and

issue number 1314 of the Illustrierter Film-Kurier devoted to The Canary Murder Case www.pandorasbox.com/louisebrooks/archive/canaryIllFilKur.html These additions came about through the purchase of material on eBay.

Monday, February 17, 2003

Websites worth visiting

One web sites used in the compilation of the LBS bibliographies can be found at www.ancestry.com  This genealogy site contains a database of scanned historic newspapers which are searchable by - in effect - keyword. Normally, individuals use this resource to locate family records, but I have found it to be a valuable resource for film research.

So far, searches on ancestry.com have turned up a handful of articles, captioned photographs, advertisements and film reviews in small town newspapers across the United States. The result are citations from the Zanesville Times-Signal from Ohio, the Appleton Post-Cresent from Wisconsin, the Helena Indepenedent from Montana, etc. . . . Among the fascinating and sometimes rather surprising items which came to light are a February, 1925 captioned photograph mentioning Brooks return to New York from London aboard the S. S. Homeric; an interesting December, 1925 article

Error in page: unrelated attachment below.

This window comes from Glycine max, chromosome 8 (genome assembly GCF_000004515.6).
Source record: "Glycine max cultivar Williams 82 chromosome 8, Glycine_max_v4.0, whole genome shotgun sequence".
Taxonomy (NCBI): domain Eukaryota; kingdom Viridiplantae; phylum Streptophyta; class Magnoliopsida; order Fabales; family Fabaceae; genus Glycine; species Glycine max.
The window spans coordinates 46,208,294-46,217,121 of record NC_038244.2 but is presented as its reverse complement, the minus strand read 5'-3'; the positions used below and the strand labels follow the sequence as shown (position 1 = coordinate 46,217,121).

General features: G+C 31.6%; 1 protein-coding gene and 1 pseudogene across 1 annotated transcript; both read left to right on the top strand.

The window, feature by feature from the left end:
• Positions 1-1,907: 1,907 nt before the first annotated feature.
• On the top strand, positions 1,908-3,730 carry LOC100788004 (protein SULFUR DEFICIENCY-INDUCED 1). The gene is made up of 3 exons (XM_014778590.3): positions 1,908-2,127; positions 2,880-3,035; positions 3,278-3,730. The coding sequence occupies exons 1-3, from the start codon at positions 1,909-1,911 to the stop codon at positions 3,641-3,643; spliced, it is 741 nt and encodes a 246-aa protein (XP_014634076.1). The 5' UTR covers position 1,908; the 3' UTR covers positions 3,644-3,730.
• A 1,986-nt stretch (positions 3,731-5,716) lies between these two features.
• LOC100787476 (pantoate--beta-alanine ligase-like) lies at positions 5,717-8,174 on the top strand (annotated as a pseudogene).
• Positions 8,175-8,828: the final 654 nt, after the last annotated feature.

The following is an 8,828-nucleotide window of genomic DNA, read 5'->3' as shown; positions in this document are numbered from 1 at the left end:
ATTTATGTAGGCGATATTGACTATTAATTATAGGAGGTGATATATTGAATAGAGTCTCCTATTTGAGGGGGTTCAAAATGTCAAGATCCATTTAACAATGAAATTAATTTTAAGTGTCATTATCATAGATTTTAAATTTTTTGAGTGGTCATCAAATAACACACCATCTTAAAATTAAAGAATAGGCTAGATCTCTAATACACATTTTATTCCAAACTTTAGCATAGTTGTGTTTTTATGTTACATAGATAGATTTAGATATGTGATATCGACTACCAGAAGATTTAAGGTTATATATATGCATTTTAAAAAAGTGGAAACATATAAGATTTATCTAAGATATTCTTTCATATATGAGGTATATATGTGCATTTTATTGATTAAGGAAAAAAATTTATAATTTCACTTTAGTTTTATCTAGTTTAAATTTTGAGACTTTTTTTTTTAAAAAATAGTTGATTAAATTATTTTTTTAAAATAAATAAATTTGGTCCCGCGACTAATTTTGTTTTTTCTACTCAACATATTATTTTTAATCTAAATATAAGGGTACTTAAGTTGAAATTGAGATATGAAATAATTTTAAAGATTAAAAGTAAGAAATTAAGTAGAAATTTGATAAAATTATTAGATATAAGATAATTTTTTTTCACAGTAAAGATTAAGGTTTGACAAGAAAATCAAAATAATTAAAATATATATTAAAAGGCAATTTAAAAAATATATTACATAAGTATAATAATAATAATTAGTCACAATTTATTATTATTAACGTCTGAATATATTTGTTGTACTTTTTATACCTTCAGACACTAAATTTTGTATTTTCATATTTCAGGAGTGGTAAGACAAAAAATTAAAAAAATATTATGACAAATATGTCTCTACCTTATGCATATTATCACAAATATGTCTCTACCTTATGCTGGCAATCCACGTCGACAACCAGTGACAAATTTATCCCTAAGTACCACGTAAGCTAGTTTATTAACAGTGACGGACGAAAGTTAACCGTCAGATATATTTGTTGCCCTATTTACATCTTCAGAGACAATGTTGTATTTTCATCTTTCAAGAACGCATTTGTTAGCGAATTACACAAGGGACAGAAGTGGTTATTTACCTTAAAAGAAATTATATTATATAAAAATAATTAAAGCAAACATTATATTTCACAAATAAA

"Follie's Girl Sues to Supress Her Very Artistic Photographs;" a mention in a 1940 syndicated gossip column that "Louise Brooks, ex-star, is teaching the rhumba and La Conga in Wichita, Kansas;" and a small town newspaper advertisement from the mid 1950's (long after Brooks was forgotten by just about everyone) evoking glamorous movie stars of the past who started as showgirls.

[ Other similar, searchable newspaper archives include www.newspaperarchive.com and www.paperofrecord.com. Each of these sites have produced interesting material, and each is worth a visit if you are interested in family history or genealogy. Please note: Each of the previously mentioned sites require subscription.]

Silent film buffs and history buffs alike will want to check out the web site for British Pathe (located at www.britishpathe.com ). British Pathe made short newsreel films beginning around the turn-of-the-century. Thousands of these short two and three minute films are now available on-line (in a low resolution format) and can be viewed for free! There is fascinating stuff here . . . . Though there is no Brooks material, one can view vintage film of Chaplin, Fairbanks, and Valentino. For example, there is footage of Valentino's funeral in New York City, which Brooks attended. (A sobbing Poli Negri can be glimpsed, as well as Douglas Fairbanks Sr. as pallbearer.) Try searching by key words like "Charleston," "flapper" or "cinema" for other interesting material.